Saucing safer tomatoes in the West Bank

 Palestine (West Bank/Gaza)
 Economic Development
 23rd Jul 2018

Ala'a in his tomato greenhouse in the West Bank. Photo Credit: Darcy/CARE.

 

By Alison Darcy, CARE Australia

Ala’a is a 35-year-old tomato grower, his farm nested within the Jordan Valley in northern West Bank. As we approach the village, the dramatic rocky landscape changes to lush farm lands and dotted greenhouses of tomatoes, eggplants and cucumbers.

Netted greenhouses abundant with green tomato vines with juicy red tomatoes, a staple in the Palestinian diet, welcome us as we enter Ala’as’ farm. For the past six years, Ala’a has been growing tomatoes. His once small patch of land has grown into 24 greenhouses. Ala’a is the ‘King of Tomatoes’, explains Feras Badran, an agronomist from CARE’s partner organisation, the Applied Research Institute Jerusalem (ARIJ).

In 2017, CARE selected Ala’a under Soquona ‘Our Market’, a project funded by the Australian Government under the Australia Middle East NGO Cooperation Agreement (AMENCA) to establish a demonstration tomato farm. Ala’a was the perfect choice says Feras. He has a flourishing tomato farm, is well respected by farmers young and old, and is willing to adopt new techniques.  

Over the past nine months, through support from CARE, Ala’a has established a demonstration tomato greenhouse that follows safer pesticide practices to fight against funguses, viruses and insects.  The purpose of the greenhouse is to demonstrate to other farmers the benefits of safer pesticides and of following good cultivation and harvesting practices, explains Ala’a. In 2017, CARE facilitated exchange visits for over 90 farmers (mainly women and youth) from neighbouring villages Jenin, Nablus and Tubus to visit Ala’as’ farm.

The comparison is powerful. In Palestine, Ala’a explains, ‘people need to see to believe. When they see others, they follow’. For all farmers the goal is increased quality and quantity, so hearing how Ala’a has saved around 20% or $900[1] USD annually in production costs is a powerful lesson. ‘It is the perception that is changing’ Ala’a tells me. ‘Here people think more pesticides is better and often use unsafe substances’. After visiting Ala’as’ farm, their behaviour is changing. ‘They are spraying less, adopting safer pesticides and applying good cultivation and harvesting practices’.

This is an important change. Consumers across Palestine want safer products. For Ala’a this was one of his main motivators to become a model farmer. ‘It is based on ethics’, explains Ala’a. ‘Safer products are better for our health and the environment.  There are less pollutants, fewer chemicals, and they conserve water, increase soil fertility and use less energy. It is the right thing to do’. 

In the West Bank, agriculture plays an important role in people’s lives. The Jordan Valley, West Bank’s food basket grows about 50%[2] of West Bank’s vegetables and for much of the valley’s population, agriculture is not just a job, but part of their lifestyle.  Vegetables that meet certified standards are a key ingredient for West Bank to reach, and be competitive in global markets. With growing consumer demand for safer products, certified vegetables are an important step for farmers to raise their income by attracting interest from the private sector.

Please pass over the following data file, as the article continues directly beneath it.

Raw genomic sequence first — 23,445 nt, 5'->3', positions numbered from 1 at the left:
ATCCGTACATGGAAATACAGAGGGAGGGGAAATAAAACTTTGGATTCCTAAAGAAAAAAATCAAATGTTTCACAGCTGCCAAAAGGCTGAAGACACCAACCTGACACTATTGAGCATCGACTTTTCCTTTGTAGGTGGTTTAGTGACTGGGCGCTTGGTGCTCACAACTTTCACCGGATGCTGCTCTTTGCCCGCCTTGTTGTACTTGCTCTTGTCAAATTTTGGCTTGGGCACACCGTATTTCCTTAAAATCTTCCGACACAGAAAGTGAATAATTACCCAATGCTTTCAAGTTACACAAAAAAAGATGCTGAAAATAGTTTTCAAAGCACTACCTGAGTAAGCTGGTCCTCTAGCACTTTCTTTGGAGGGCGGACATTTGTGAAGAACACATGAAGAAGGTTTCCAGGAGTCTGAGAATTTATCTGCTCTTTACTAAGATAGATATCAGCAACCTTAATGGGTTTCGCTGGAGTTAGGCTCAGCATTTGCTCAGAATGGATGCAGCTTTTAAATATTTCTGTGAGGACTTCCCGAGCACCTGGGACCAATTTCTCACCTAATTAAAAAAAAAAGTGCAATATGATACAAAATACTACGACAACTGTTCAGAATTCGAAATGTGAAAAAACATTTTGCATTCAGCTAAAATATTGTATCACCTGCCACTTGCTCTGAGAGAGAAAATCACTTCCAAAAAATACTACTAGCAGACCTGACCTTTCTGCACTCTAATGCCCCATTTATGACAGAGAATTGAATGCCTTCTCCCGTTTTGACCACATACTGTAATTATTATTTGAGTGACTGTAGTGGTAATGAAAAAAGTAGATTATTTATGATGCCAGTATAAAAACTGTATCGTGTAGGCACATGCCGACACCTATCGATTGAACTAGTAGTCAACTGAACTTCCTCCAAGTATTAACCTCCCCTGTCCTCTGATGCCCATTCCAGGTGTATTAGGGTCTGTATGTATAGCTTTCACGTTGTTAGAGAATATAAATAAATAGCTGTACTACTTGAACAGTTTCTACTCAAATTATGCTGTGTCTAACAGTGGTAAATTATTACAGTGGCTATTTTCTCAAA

CARE, with its partners ARIJ and International Centre for Agricultural Research in Dry Areas (ICARDA), is working with the Palestine Standards Institute (PSI) to develop standards for safer vegetables.  Over the past two months, the project has tested residue levels in Ala’as tomatoes twice.  . A third green light will give Ala’as’ tomatoes the certified tick of approval that will meet national certification standards for safer products.

CARE is additionally working with small-scale farmers like Ala’a to facilitate access to new market opportunities with the private sector. This will provide long-term and stable income streams for farmers across Palestine and help the private sector meet the increased consumer demand of safer vegetables.

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By helping Palestine farmers have safer vegetables and facilitating linkages to domestic and international markets, CARE with partners ARIJ and ICARDA are improving lives and helping to bolster the Palestine economy. Through support from the Australian Government, CARE under Souqona is aiming to improve incomes for more than 13,000 farmers (42% women and 32% youth) over three years by connecting them to markets and generating more than $15 million AUD from private sector investments.

[1] Calculated by: $150 per dunum per season. 6 dunums. 150*6.  One season per year.

[2] Department Agr.in Nablus; Mr. Emad Eid  and Department Agr.in Tubas ; Mr. Sulaiman Abu Amer

 
Learn more about CARE's work in the West Bank and Gaza.
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